No, I have no problems with that.

> In that case the platform setup code handed a block of data to
> the TC library code.  That was more complicated than I wanted.
> You're suggesting the TC library code does that instead, and
> shift that issue to a mid-layer?

I'm suggesting that the mid-layer returns a nice struct with all the
information that the driver needs. atmel_tc_alloc() already returns two
separate values, and it might be useful to provide even more.

As an added bonus, the struct may contain a list_head so that we can
support an arbitrary number of devices as well.

> In practice, this version didn't end up being hard to use.  All
> I really noticed was the much-simplified platform support, which
> came from using platform_device resources in the "usual way".

I'm not suggesting we change the platform interface. That part looks
good to me.

> > Shouldn't you use the real resource size instead of some magic number?
> 
> The chip specs say there are only 256 bytes of registers there,
> no matter how the address decoding works.  It could be argued either
> way, but computing the "real resource size' involves avoidable math.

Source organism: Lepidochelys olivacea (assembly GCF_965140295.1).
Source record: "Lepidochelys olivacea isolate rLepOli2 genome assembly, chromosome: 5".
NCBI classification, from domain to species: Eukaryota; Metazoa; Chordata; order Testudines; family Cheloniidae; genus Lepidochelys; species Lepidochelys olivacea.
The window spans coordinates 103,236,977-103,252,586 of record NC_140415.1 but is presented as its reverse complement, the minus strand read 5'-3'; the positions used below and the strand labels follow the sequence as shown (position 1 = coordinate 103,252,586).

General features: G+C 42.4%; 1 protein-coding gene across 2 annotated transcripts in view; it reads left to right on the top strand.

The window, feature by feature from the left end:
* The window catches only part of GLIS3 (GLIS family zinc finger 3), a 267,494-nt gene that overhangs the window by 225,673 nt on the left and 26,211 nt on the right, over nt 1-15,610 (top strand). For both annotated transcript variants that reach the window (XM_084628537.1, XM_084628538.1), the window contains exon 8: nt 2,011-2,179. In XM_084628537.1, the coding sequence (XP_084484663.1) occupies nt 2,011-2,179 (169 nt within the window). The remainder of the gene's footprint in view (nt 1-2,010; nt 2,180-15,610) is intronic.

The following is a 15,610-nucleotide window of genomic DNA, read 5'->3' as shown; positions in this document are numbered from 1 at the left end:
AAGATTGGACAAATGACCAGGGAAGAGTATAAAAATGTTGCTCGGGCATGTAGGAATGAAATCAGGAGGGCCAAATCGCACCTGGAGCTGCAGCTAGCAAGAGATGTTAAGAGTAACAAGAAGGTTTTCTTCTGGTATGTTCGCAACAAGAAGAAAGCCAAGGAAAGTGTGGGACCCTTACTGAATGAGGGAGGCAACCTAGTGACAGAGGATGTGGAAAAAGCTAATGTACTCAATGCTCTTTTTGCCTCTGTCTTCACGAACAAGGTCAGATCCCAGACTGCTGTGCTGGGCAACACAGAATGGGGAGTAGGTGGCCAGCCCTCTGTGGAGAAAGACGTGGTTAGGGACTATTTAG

Good point.

> > > +#define ATMEL_TC_BMR	0xc4		/* TC Block Mode Register */
> > > +#define     ATMEL_TC_TC0XC0S	(3 << 0)	/* external clock 0 source */
> > > +#define        ATMEL_TC_TC0XC0S_TCLK0	(0 << 0)
> >
> > Hmm. Indentation using spaces? I didn't know you were into that sort of
> > thing ;-)
> 
> It's way better than indenting off the right margin of the page!

I've never really seen the point of indenting those defines at all.

> > Anyway, my main issue is that I think we should add a data structure
> > with information about each device, similar to struct ssc_device in the
> > atmel-ssc driver. How about something like this?
> >
> > struct atmel_tc_block {
> > 	void __iomem		*regs;	/* non-NULL when busy */
> > 	struct platform_device	*pdev;
> > 	struct clk		*clk[3];
> > 	struct list_head	node;
> > };
> 
> And per-channel IRQs too...

I thought about that, but while the driver can safely call clk_enable()
on the same clock several times, I'm not sure if it's such a great idea
to call request_irq() on the same interrupt several times. So the
driver probably needs to know how many irqs there really are and might
as well use platform_get_irq() to find out.

> Well, if you want to take these patches off my hands and then be
> responsible for merging them upstream, I won't object.  :)

I can do that.

It's getting late around here...I'll reply to your other mail tomorrow.

Haavard

  reply	other threads:[~2008-02-25  0:27 UTC|newest]

Thread overview: 9+ messages / expand[flat|nested]  mbox.gz  Atom feed  top
2008-02-23  1:23 David Brownell
2008-02-24 17:45 ` Haavard Skinnemoen
2008-02-24 22:55   ` David Brownell
2008-02-25  0:26     ` Haavard Skinnemoen [this message]
2008-02-25  1:03       ` David Brownell
2008-02-25 11:43         ` Haavard Skinnemoen
2008-02-25 18:06           ` David Brownell
2008-02-26  9:08             ` Haavard Skinnemoen
2008-02-26  9:17               ` David Brownell